Let me share a personal story. An arm of my business includes pro-bono sales mentoring. For no monetary purpose but for a way of giving back and helping those salespeople who are struggling to become better. It reduces stress for many and can even save a business.
Earlier this week, I spent an hour with a salesperson in the UK. His outcome for being coached was ‘to find his mojo’. He had slipped. The reason he had slipped was because he hadn’t gotten over his dad’s death earlier in the year. He was behind in his numbers. Man, who could blame him?
Whilst he has been receiving grief counselling outside of work, he was flip-flopping between putting on a brave face to his clients and colleagues, and then hitting that slippery slope into feeling lost. Naturally, this was impacting his sales role and his results – not to mention, not being sustainable.
As a sales manager or leader, how would you ‘coach’ or ‘mentor’ him? Not to play counsellor, but help him find his way back to being an A player? This coaching ability takes more than being a sales manager who is focused on the numbers. This takes more than being someone who can help him review his task list. This takes someone who doesn’t just have the empathy, but has the psychological knowhow to ‘move’ someone. As Dan Pink says, ‘our responsibility is to move people’ just as is our responsibility as leaders with our people.
A sales culture isn’t just about making the numbers. It is also about inspiration. The Latin word in-spire means ‘breathing life into’. How do you breathe life into your people, so they can make their numbers and feel safe doing so?
Technology, product knowledge, left brain, logical development will not do it.
How you do it, is by marrying a structured process and framework with role clarity and kindness.
For a sales organization to create a ‘sales smart’ culture, the concept must be incorporated at all levels with a focus on contribution to everyone’s growth, including a focus on the growth of the buyer’s business and your team’s.
What is culture?
Well, a few things.
- Ask my husband and he would suggest an experiment from the back of my fridge, disguising itself as a petrie dish.
- Or my grandmother would tell me it’s how to dress and carry myself.
- Or, we could borrow the phrase Supreme Court justice Potter Stewart used in the characterisation of pornography in Jacobellis v. Ohio, ‘I know it when I see it’.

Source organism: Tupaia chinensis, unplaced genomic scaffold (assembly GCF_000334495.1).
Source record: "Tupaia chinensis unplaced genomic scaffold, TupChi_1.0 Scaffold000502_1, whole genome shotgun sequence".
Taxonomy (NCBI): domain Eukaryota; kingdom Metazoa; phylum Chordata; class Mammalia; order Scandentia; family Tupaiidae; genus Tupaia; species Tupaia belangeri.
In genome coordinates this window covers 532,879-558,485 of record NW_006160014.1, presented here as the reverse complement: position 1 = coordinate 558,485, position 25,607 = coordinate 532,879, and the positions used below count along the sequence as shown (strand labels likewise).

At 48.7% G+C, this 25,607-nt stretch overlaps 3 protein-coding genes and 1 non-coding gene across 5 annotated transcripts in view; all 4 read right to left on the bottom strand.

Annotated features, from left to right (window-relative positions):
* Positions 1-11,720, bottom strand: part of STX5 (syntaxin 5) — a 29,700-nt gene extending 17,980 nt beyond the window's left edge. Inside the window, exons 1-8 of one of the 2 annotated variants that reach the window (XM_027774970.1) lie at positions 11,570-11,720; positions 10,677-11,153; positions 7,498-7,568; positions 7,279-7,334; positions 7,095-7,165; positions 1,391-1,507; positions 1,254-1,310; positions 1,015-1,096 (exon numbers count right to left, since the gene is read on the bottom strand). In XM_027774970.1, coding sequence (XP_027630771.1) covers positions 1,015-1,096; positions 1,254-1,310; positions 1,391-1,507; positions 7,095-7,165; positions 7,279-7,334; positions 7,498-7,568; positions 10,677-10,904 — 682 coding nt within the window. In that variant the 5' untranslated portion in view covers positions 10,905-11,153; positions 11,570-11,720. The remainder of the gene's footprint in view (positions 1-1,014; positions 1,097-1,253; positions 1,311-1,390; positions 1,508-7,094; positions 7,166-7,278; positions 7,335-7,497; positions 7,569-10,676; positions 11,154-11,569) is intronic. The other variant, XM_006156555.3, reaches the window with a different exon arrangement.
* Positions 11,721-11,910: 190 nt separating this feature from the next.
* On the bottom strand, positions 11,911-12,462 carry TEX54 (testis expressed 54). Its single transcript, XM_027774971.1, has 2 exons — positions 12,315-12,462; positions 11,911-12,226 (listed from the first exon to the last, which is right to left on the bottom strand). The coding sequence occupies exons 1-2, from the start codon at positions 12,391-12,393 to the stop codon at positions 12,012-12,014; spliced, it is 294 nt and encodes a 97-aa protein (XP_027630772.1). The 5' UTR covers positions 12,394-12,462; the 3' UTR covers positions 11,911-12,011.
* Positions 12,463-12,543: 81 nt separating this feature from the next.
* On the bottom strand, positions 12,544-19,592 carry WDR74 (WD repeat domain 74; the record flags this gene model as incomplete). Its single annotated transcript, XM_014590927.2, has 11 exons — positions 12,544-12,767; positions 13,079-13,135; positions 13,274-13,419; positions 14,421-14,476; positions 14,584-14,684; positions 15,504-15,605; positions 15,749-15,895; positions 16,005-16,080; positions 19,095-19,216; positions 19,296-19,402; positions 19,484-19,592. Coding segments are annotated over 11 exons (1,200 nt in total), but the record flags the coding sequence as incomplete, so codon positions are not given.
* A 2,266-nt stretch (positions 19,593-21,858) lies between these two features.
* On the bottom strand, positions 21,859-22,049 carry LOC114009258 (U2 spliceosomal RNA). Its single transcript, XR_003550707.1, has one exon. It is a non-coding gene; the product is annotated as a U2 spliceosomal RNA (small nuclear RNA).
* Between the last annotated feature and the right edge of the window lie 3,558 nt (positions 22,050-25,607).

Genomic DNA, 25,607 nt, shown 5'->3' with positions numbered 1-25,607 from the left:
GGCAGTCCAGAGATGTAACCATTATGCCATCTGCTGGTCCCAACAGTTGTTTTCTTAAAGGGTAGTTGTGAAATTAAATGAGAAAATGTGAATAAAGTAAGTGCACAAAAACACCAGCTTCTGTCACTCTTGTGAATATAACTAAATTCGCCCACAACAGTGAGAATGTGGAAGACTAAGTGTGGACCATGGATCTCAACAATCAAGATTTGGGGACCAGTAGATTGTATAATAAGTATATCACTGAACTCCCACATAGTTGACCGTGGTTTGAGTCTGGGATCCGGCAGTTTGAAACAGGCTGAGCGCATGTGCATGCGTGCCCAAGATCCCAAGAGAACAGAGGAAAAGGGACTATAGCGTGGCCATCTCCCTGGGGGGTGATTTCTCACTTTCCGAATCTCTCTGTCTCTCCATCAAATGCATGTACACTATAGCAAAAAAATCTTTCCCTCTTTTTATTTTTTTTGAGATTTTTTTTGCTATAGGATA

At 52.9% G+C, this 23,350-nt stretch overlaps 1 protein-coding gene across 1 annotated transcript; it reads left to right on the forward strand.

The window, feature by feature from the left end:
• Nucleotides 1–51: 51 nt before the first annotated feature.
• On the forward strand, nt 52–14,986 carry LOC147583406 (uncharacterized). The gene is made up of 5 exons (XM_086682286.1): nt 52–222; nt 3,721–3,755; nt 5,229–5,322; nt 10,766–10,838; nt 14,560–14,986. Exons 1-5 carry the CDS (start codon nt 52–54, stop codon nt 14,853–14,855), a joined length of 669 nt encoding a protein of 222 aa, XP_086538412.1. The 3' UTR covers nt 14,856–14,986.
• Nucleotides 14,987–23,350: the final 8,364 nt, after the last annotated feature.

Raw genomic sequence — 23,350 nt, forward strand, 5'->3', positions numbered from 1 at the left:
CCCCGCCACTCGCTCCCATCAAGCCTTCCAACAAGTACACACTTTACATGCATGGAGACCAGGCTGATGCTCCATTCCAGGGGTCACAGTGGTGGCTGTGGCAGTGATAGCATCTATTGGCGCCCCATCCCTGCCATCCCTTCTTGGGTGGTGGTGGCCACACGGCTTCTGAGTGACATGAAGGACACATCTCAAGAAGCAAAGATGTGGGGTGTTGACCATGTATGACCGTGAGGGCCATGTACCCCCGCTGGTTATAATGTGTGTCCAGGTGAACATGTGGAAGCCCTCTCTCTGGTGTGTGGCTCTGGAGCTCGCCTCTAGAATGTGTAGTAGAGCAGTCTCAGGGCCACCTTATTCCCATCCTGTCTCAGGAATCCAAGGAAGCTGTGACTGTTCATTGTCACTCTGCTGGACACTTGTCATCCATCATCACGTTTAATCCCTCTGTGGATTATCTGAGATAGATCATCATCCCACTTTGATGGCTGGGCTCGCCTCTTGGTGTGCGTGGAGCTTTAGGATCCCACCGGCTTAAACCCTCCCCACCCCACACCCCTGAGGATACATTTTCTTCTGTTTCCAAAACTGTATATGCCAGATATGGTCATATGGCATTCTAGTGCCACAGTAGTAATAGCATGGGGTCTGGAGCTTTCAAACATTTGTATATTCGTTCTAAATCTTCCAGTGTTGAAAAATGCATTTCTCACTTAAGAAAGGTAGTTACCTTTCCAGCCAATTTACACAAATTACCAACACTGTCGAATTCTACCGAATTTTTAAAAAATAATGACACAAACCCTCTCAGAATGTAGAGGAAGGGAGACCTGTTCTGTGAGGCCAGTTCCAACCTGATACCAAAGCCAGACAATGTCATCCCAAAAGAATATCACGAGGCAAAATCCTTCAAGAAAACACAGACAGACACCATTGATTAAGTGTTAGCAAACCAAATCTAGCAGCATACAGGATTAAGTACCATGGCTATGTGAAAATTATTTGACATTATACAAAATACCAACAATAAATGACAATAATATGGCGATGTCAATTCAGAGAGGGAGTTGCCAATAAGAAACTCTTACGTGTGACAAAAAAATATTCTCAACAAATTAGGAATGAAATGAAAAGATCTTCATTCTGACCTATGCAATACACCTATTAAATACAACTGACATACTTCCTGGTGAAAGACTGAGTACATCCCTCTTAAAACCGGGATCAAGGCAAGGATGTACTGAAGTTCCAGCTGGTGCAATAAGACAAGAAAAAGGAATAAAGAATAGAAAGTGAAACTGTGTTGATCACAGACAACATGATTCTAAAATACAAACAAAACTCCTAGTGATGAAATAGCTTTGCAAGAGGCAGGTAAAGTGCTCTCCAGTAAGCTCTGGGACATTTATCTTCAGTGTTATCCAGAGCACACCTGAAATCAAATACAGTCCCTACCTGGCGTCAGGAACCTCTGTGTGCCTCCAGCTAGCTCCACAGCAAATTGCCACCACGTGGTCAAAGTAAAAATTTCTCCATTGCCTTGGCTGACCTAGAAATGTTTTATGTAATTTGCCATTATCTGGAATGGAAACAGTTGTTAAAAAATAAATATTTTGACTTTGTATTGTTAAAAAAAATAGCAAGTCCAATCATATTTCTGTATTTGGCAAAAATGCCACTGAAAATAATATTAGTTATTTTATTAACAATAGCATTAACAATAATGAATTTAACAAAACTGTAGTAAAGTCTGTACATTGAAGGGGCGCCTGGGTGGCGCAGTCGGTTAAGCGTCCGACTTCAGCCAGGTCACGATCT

Can you have a culture that is both overt and covert? Absolutely! What we say to the world and what we do behind closed doors can be totally different!
Can we have a strong company culture on one hand and a weak sales culture on the other?
Absolutely! And that is where many businesses fall over.
They have the trust, the loyalty, the fun factor, the collaboration, great leadership, great operations, but they lack the sales focus.
And that is, in many ways, because they don’t know what they don’t know.Small to mid-size, established, possibly family run businesses, often times fall into this category. The life blood of our economies, that same demographic of small to mid-size businesses, do not focus enough on the commercial responsibility of their business.
Red flags that I see, include:
- No formal sales process or framework to work with
- Lag indicators v lead indicators being used
- No milestones for accountability
- No accountability even where there are milestones
- Sales leaders and CEOs inadvertently laying their beliefs onto the salespeople
- One on one sales reviews being mistaken for annual performance reviews
- Sales meetings being once a quarter
- No CRM systems
- No people development at all
- No awareness of their value proposition from top level down
- Wrong people in the wrong jobs
They also hang onto the wrong people for too long. Hoping, wishing and waiting that they will begin to hit their straps… yet they never will. In the meantime those expenses and those static revenues inhibit that much needed growth.
In larger companies, it can be the opposite. They tout customer satisfaction (internal and external), paint a glowing picture of this great culture, yet are happy to give a 30-day letter to someone who has slipped for a little longer than they would like in the ‘reaching target’ stakes.
However, in both cases, blame for not making the numbers cannot rest on the shoulders of the salespeople alone.
The leadership team plays a huge part. Or should!
Culture. Your culture! What is it? You will know it when you see it, hear it and feel it!